Thanks HaventSlept - doc said I would need to see a gynae for a smear test anyway as I'm a bit overdue so will hopefully find a good local one. I found the doc quite dismissive generally. I have been to another doctor a few weeks ago, not pg related and I found it bizarre how few questions they both asked and what little amount of advice they dispensed and generally the lack of feedback. Maybe I expect too much - what is a pretty extraordinary experiences for me is pretty ordinary and mundane to (and probably most other people who've been through it all!)
Feeling better already.
Hello and Congrats
If you choose to stay with your GP, your scans will be done at a 'cabinet d'imagerie medicale' where they do x-rays, ultrasounds, etc.
Sometimes it's the same place as the lab where you get your blood tests, urine tests done.
I think three scans is normal. I had an extra one because of a slight complication in one pregnancy.
In general pregnany/childbirth a lot more medicalised over here than in the UK. As to attitudes to motherhood/parenting, there are a few old threads in this section you might find of interest.
Which part of France are you in? Someone might be able to recommend a tried and tested gynae...
Thanks Otherside that's a huge help, I'll see how I get on next week with the blood test and take it from there.
Hello Flyingcloud and congratulations!
I had my second pg here in France. The main things I remember were registering with the SECU at 14/15 weeks, as Pebblebeach says (but your GP will tell you that) and that they did quite a lot more blood tests (e.g. monthly test for toxoplasmosis if you don't already have antibodies). Otherwise, like some say, it can be fairly medicalised. Where are you in France? Like Otherside says, one of us might know a good clinic near you...
I agree with the others that pregnancy and childbirth are much more medicalised in France, which may or may not suit you
I'd find a gynaecologist/obstetrician, but if you want a less medicalised approach you can see a midwife for most of the care. I did this, and just saw the gynaecologist a couple of times for certain checkups. I found the midwife far more caring and interested in my experience as a woman about to have a baby (ie including psychological aspects) rather than just in the physical health of my body and that of my baby.
The medicalised approach means a lot more testing during pregnancy and lots of internal examinations (neither of which bothered me particularly) and also a lot more intervention during the birth (which bothered me a lot).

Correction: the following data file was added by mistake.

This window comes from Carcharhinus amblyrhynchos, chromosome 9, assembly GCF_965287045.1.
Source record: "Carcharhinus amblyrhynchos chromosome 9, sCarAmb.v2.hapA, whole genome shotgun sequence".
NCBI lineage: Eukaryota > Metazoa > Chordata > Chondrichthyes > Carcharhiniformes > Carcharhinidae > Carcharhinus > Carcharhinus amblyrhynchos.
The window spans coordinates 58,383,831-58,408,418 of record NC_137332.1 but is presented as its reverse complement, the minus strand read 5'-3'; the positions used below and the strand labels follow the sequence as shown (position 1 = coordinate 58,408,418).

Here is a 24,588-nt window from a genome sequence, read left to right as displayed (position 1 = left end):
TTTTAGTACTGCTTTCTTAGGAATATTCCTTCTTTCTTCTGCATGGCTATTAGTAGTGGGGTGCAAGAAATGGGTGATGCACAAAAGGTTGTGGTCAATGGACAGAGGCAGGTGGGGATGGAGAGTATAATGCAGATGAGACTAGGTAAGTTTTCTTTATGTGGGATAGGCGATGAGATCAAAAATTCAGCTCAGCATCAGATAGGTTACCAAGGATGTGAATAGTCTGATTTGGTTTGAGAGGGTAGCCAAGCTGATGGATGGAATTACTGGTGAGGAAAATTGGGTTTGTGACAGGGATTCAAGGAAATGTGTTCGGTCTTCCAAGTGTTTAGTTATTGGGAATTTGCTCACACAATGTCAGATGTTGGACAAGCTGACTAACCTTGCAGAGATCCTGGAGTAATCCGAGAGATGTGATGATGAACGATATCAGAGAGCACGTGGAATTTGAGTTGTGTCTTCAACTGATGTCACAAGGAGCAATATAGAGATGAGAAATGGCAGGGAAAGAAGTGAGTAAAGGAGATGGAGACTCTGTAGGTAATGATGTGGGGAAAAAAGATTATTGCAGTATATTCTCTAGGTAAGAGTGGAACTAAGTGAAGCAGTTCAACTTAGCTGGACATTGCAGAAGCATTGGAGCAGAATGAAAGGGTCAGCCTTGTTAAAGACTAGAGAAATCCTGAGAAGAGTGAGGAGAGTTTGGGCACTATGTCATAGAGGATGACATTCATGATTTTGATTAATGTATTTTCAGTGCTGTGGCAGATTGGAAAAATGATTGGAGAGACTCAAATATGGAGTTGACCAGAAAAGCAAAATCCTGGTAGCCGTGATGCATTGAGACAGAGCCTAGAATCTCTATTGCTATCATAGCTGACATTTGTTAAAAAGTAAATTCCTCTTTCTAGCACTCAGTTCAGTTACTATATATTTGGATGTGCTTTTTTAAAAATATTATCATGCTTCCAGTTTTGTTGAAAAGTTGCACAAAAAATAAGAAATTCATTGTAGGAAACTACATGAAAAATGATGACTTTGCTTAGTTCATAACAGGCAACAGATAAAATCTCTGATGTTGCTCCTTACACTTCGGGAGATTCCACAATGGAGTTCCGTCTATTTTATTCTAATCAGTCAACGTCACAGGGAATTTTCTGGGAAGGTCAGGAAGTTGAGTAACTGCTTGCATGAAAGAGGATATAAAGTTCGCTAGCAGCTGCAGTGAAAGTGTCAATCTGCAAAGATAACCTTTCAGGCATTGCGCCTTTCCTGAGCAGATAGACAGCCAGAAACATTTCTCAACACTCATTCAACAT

You will also need to decide (not immediately) where to have the baby - generally the choices are public hospital (though where I live they try to keep that for higher-risk births), a private clinic (still largely funded by sécurité sociale but can have hidden extra fees so need to check) or a home birth (although these are frowned upon!). If you opt for a private clinic you may be able to choose the obstetrician you want for the birth and have your checkups with him or her (though I found that not many of them are on call for the birth itself - often you just get whoever is available - I chose one who would be on call). Attitudes do vary greatly (and some can be very patronising) so I would recommend asking around - and don't hesitate to change if you don't like the person you first see. Do tell us where you are...
I had my first child in NZ so just followed the eating/drinking guidelines I was given then. I don't think I was ever given any info in France about this, but personally I avoided alcohol (odd half glass on special occasions), washed lettuce carefully as hadn't had toxoplasmosis, avoided charcuterie (ham, saucisson etc - but this is debatable), soft mould-ripened cheeses (brie, camembert), blue cheese and any unpasteurised cheese (this severely limits your choices in France!). My French SIL did the same, except for the ham part. You could easily look up the UK guidelines and follow those if you wanted to.
You could also get a book about pregnancy and birth to help answer your general questions about pregnancy - amazon.fr do free delivery on books and you can get loads of English books through their site. Maybe ask on the pregnancy forum for recommendations.
Thank you all so much for your help and advice.
We're about an hour north of Paris, near CDG airport.
re folic acid- in UK they recommend taking from when trying to conceive... so there's no need to wait for that test next week, you could start now.